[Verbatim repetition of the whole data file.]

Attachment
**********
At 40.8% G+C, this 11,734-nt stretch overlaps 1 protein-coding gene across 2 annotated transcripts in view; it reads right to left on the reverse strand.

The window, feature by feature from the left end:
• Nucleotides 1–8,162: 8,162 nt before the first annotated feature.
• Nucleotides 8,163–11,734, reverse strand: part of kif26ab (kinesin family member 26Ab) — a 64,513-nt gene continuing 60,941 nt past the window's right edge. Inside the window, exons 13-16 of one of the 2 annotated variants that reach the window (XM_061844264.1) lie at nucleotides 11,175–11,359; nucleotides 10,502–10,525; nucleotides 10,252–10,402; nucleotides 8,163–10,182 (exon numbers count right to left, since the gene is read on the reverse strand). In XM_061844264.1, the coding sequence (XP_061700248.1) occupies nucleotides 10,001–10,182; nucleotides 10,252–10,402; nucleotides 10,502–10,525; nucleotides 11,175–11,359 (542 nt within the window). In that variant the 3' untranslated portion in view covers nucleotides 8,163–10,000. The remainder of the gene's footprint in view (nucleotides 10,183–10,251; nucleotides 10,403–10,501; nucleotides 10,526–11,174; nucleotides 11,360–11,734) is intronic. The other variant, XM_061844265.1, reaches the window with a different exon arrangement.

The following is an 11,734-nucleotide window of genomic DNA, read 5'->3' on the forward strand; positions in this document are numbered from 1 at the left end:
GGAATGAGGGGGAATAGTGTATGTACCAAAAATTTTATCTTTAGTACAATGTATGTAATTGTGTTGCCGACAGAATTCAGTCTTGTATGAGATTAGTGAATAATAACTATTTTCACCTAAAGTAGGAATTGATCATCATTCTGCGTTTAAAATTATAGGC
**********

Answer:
At 40.8% G+C, this 11,734-nt stretch overlaps 1 protein-coding gene across 2 annotated transcripts in view; it reads right to left on the reverse strand.

The window, feature by feature from the left end:
• Nucleotides 1–8,162: 8,162 nt before the first annotated feature.
• Nucleotides 8,163–11,734, reverse strand: part of kif26ab (kinesin family member 26Ab) — a 64,513-nt gene continuing 60,941 nt past the window's right edge. Inside the window, exons 13-16 of one of the 2 annotated variants that reach the window (XM_061844264.1) lie at nucleotides 11,175–11,359; nucleotides 10,502–10,525; nucleotides 10,252–10,402; nucleotides 8,163–10,182 (exon numbers count right to left, since the gene is read on the reverse strand). In XM_061844264.1, the coding sequence (XP_061700248.1) occupies nucleotides 10,001–10,182; nucleotides 10,252–10,402; nucleotides 10,502–10,525; nucleotides 11,175–11,359 (542 nt within the window). In that variant the 3' untranslated portion in view covers nucleotides 8,163–10,000. The remainder of the gene's footprint in view (nucleotides 10,183–10,251; nucleotides 10,403–10,501; nucleotides 10,526–11,174; nucleotides 11,360–11,734) is intronic. The other variant, XM_061844265.1, reaches the window with a different exon arrangement.

The following is an 11,734-nucleotide window of genomic DNA, read 5'->3' on the forward strand; positions in this document are numbered from 1 at the left end:
GGAATGAGGGGGAATAGTGTATGTACCAAAAATTTTATCTTTAGTACAATGTATGTAATTGTGTTGCCGACAGAATTCAGTCTTGTATGAGATTAGTGAATAATAACTATTTTCACCTAAAGTAGGAATTGATCATCATTCTGCGTTTAAAATTATAGGC